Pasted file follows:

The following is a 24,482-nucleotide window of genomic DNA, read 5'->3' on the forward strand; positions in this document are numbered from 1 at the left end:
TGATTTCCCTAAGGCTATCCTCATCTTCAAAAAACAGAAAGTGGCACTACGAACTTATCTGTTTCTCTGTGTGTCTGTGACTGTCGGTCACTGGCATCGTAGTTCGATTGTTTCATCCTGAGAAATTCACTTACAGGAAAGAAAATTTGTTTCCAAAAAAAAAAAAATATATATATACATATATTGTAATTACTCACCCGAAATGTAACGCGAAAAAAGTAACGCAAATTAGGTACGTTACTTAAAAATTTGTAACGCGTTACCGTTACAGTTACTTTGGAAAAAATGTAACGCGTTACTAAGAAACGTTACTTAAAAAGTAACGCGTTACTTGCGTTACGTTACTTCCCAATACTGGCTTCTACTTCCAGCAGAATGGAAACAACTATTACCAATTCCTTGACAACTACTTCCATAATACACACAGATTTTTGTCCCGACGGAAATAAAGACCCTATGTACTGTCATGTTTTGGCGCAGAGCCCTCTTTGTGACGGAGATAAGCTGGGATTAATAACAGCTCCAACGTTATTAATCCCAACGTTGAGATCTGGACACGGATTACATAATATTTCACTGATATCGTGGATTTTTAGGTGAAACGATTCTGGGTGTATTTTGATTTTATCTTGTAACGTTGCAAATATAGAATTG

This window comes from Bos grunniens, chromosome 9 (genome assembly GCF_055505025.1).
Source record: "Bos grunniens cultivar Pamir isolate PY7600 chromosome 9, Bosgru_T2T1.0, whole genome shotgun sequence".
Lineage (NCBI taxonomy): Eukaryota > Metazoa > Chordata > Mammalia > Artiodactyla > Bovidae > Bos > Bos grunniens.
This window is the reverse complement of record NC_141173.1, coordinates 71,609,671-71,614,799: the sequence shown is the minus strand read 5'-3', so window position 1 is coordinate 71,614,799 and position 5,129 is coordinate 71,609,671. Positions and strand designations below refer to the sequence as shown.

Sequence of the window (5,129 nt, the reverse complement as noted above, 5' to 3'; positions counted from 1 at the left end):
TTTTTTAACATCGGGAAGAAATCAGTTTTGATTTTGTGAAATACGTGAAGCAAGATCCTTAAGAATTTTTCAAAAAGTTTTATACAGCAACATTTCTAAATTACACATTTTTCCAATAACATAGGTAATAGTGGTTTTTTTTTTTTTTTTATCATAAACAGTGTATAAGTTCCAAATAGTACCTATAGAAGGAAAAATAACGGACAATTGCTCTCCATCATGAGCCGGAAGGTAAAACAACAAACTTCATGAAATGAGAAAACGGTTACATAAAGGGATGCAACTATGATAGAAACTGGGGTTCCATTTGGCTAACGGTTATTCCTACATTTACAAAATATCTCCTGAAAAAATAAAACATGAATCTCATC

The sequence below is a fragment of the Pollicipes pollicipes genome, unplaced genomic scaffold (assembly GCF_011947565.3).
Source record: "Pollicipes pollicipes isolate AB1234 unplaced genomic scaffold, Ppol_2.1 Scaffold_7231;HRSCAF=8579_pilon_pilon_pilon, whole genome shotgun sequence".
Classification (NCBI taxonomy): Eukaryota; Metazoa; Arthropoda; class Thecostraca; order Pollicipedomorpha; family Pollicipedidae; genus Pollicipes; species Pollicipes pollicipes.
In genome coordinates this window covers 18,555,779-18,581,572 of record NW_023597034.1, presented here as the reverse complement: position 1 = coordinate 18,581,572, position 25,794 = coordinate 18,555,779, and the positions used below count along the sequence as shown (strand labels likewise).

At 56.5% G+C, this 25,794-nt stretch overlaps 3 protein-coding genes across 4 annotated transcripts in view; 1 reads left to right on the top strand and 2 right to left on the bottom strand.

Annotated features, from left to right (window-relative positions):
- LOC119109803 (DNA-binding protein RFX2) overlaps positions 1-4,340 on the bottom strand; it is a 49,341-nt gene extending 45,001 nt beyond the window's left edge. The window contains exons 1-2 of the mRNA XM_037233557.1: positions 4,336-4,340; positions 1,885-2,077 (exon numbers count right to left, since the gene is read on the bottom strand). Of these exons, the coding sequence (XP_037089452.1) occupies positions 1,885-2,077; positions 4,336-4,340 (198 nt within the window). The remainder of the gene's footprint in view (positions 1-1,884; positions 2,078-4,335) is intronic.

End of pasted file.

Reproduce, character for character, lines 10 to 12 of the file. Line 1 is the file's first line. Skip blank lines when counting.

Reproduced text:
Source record: "Pollicipes pollicipes isolate AB1234 unplaced genomic scaffold, Ppol_2.1 Scaffold_7231;HRSCAF=8579_pilon_pilon_pilon, whole genome shotgun sequence".
Classification (NCBI taxonomy): Eukaryota; Metazoa; Arthropoda; class Thecostraca; order Pollicipedomorpha; family Pollicipedidae; genus Pollicipes; species Pollicipes pollicipes.
In genome coordinates this window covers 18,555,779-18,581,572 of record NW_023597034.1, presented here as the reverse complement: position 1 = coordinate 18,581,572, position 25,794 = coordinate 18,555,779, and the positions used below count along the sequence as shown (strand labels likewise).